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Int. J. Environ. Res. Public Health 2013, 10(10), 4767-4789; doi:10.3390/ijerph10104767

Detection of Human Impacts by an Adaptive Energy-Based Anisotropic Algorithm

Multilevel Modeling and Emerging Technologies in Bioengineering (M2TB), University of Seville, Escuela Superior de Ingenieros, C. de los Descubrimientos s/n, Sevilla 41092, Spain
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Received: 10 July 2013 / Revised: 22 September 2013 / Accepted: 22 September 2013 / Published: 10 October 2013
(This article belongs to the Special Issue Advances in Telehealthcare)
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Abstract

Boosted by health consequences and the cost of falls in the elderly, this work develops and tests a novel algorithm and methodology to detect human impacts that will act as triggers of a two-layer fall monitor. The two main requirements demanded by socio-healthcare providers—unobtrusiveness and reliability—defined the objectives of the research. We have demonstrated that a very agile, adaptive, and energy-based anisotropic algorithm can provide 100% sensitivity and 78% specificity, in the task of detecting impacts under demanding laboratory conditions. The algorithm works together with an unsupervised real-time learning technique that addresses the adaptive capability, and this is also presented. The work demonstrates the robustness and reliability of our new algorithm, which will be the basis of a smart falling monitor. This is shown in this work to underline the relevance of the results. View Full-Text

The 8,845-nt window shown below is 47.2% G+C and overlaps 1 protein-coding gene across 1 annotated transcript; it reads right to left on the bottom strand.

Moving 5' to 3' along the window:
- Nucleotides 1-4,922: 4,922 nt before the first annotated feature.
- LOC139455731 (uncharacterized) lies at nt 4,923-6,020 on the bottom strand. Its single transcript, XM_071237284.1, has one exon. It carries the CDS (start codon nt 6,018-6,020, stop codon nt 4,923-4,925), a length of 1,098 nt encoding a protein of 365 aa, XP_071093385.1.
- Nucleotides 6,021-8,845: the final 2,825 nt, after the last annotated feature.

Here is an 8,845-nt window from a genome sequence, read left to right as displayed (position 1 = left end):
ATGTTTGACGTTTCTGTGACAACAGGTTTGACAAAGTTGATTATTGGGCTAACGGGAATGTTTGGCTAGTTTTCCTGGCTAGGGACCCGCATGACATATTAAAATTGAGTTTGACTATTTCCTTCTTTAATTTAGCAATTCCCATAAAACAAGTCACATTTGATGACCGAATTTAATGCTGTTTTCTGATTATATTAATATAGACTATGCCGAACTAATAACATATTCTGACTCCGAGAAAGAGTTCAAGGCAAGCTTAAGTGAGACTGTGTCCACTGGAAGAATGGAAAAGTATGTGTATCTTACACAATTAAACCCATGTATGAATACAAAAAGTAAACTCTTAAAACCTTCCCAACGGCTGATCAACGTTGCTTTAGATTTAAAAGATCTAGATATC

Keywords: adaptive algorithm; energy-based impact detection; unsupervised learning technique; telehealth services; distributed signal processing; smart sensor adaptive algorithm; energy-based impact detection; unsupervised learning technique; telehealth services; distributed signal processing; smart sensor
This is an open access article distributed under the Creative Commons Attribution License (CC BY 3.0).

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MDPI and ACS Style

Prado-Velasco, M.; Marín, R.O.; del Rio Cidoncha, G. Detection of Human Impacts by an Adaptive Energy-Based Anisotropic Algorithm. Int. J. Environ. Res. Public Health 2013, 10, 4767-4789.

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